Remember that, as Sig Hecker reported in 2008, the Yongbyon reprocessing facility has a large stock of high-level radioactive waste from recent campaigns (~80 cubic meters in 2008) that needs to be treated and disposed of. Hecker said that would have to be done within a year or two. Could starting on this, or even just venting tanks or transfering it, release xenon?

  4. Rob (History)

    I was about to say the same thing Anne, but I also saw a great YouTube clip where North Korea are World Champions:

  5. Anon

    I’d be curious what isotopes of Xe they detected as well as if anyone has done any meteorology backtracking. There were plenty of tests in Europe on radioxenon sensors (for the CTBTO) that detected xenon in higher concentrations than expected. The story goes that every reactor kept pointing to the one “upstream” when they were asked about it…

  6. Carey Sublette

    Currently speculation about a DPRK boosted weapon seems based simply on the assumption that they would probably want one. The DPRK mention of fusion research could mean almost anything – simply producing fusion reactions in a laboratory is a very low hurdle to clear.

    Two issues that a DPRK boosting project would have to contend with is getting tritium (they would seem to have no domestic source) and how much nuclear testing they can afford given their limited plutonium supply. A successful boosted design could lower their plutonium requirement for each weapon and offset this of course.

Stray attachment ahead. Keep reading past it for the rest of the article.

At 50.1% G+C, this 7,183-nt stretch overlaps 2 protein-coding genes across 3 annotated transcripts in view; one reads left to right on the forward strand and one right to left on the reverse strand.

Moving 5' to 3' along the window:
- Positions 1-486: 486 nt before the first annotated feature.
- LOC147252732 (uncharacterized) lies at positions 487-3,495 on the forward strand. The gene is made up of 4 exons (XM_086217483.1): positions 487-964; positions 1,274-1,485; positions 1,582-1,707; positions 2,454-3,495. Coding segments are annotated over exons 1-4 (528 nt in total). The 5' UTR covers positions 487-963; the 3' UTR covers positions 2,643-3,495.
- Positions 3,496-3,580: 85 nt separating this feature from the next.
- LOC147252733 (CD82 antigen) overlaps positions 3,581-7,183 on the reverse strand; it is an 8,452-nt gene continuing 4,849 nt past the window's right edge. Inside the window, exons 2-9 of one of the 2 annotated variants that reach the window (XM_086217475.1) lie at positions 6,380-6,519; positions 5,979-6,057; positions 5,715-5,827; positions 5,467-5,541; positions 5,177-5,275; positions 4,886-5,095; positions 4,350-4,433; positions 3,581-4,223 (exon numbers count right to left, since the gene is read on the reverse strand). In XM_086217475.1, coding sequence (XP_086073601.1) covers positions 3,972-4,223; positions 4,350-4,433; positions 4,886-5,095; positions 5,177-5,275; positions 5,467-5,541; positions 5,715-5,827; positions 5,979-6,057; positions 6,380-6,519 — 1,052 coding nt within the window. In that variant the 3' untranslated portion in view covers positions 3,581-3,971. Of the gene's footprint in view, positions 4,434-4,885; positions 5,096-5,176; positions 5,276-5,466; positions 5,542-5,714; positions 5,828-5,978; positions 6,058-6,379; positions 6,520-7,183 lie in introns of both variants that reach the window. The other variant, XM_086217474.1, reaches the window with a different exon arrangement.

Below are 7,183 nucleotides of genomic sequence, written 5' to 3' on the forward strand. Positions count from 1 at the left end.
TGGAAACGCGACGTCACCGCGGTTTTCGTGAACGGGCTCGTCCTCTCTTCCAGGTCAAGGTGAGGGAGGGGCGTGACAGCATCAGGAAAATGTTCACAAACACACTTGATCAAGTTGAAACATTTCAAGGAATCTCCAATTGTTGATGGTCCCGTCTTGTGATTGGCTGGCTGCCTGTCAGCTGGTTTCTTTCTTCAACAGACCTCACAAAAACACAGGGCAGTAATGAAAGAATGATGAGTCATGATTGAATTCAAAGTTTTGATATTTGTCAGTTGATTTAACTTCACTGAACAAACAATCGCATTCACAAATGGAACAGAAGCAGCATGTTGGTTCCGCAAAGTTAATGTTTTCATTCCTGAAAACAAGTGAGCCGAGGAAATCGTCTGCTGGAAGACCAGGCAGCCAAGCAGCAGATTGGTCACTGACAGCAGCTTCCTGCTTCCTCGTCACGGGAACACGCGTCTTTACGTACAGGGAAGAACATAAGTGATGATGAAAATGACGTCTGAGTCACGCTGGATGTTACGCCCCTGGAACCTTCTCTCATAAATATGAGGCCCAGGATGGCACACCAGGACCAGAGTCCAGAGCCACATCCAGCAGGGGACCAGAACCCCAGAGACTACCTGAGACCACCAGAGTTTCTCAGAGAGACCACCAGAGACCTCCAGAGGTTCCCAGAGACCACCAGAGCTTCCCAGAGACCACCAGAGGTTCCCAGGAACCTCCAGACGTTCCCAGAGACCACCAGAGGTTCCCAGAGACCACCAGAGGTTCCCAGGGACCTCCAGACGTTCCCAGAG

Collaboration with another country, like Pakistan, which could supply tritium on a boosted design might be quite attractive (while we are idly speculating).

  7. CB (History)

    Another possibility is a strategic deception. Intentionally vent some xe recovered from prior operations to drive the west crazy trying to figure out what happened. It is a good way to keep everyone guessing as to what the real nuclear capabilities are. If I was in their place, and didn’t really have a working bomb, but had a lot of isotopes sitting around as a result of documented efforts, a deceptive release would perpetrate the myth that I had real technology instead of a pile of radioactive stuff.

  8. George William Herbert (History)

    There are industrial users of Xenon as well; it could be an industrial release. Isotopic analysis, particularly Xe-133 and Xe-135 would help disambiguate…

  9. Gridlock (History)

    I heard the Dear Leader can actually choose which Noble Gas he wishes to exhale.

  10. Allen Thomson (History)

    Would one expect detectable amounts of Kr-85 to be present along with Xe-133/135 from a reactor discharge?

  11. CF

    Great photo of classic Xenon pinball – brought a smile to my face (I own this machine). Just wanted you to know your choice of graphics is also appreciated along with the wonk commentary!

  12. Josh (History)


    Thanks for saying so! Weapons of mass destruction can be a surprisingly dull topic, so it always helps to enliven things with illustrations, videos, etc., whenever possible. Missiles on cows. That sort of thing.

    By the way, does the pinball cabinet art strike you (as it does me) as echoing the poster art for Fritz Lang’s Metropolis?

  13. kme

    Josh: Oh, most definitely.